Fishing vessels in Harlingen removed 176,600 kilos of litter from the sea last year. That’s a record, and more than four times the annual average.
Today, the joint fishermen in the Frisian port city were awarded a certificate by KIMO Netherlands and Belgium. This is an organisation of coastal municipalities that strives for a cleaner sea with the ‘Fishing for Litter’ project.
“It’s double. Of course it’s no fun that there’s so much waste in the sea. But with all the waste that is taken to the port, the sea becomes cleaner”, says Jan Joris Midavaine of KIMO at Omrop Fryslân. He points out that litter normally sinks to the seabed. Now that is slowly but surely changing. “We hear more and more positive stories from the sector; from the fishermen. They say: the places where we fish now, it’s clean there.”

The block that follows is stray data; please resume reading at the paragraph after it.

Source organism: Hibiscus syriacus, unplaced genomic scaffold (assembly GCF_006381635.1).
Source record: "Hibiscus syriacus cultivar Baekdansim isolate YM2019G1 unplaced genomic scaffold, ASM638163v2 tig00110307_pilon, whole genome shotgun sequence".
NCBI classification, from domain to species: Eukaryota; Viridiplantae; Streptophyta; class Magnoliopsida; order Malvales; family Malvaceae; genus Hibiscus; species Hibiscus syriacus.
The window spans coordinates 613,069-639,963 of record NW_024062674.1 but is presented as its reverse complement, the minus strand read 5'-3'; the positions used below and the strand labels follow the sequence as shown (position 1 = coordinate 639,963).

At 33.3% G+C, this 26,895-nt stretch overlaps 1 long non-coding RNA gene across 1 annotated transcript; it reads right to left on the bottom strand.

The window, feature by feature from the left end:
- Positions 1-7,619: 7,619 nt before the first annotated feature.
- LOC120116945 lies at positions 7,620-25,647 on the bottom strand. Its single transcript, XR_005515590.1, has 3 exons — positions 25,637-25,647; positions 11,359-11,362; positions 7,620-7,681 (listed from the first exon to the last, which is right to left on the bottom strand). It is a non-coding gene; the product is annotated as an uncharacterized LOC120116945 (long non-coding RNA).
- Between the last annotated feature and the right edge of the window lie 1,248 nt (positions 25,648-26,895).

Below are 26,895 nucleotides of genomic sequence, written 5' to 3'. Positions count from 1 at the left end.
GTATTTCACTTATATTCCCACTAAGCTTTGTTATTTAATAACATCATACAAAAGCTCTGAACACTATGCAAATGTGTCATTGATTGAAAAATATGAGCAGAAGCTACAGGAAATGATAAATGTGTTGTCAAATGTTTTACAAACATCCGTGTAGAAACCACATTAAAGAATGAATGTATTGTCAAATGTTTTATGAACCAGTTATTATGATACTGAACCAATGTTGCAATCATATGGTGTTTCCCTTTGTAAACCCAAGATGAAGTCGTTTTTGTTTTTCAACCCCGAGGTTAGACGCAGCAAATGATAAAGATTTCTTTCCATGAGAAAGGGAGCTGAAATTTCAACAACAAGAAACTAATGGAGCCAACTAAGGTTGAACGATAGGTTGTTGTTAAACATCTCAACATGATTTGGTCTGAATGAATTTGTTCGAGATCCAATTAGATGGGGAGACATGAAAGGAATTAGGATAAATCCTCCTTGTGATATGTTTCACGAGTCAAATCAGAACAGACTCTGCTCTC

The MSC Zoe disaster
Fishing for Litter has been running since 2001. It has never happened before that much rubbish has been collected in a port in one year. A record was also set nationwide in 2019: 558,325 kilos of litter to be precise.
This is partly due to the fact that fishermen are more willing to take the waste to the port. But there was also more waste in the sea last year, mainly as a result of the MSC Zoe disaster. On New Year’s Day and 2 January 2019, almost 350 containers crumpled off the deck in stormy conditions, just northeast of the Dutch Wadden Islands.
Experts estimate that there are still around 800 tonnes of MSC Zoe litter in the sea. Fishing for Litter expects a new record of litter landed by fishermen by 2020.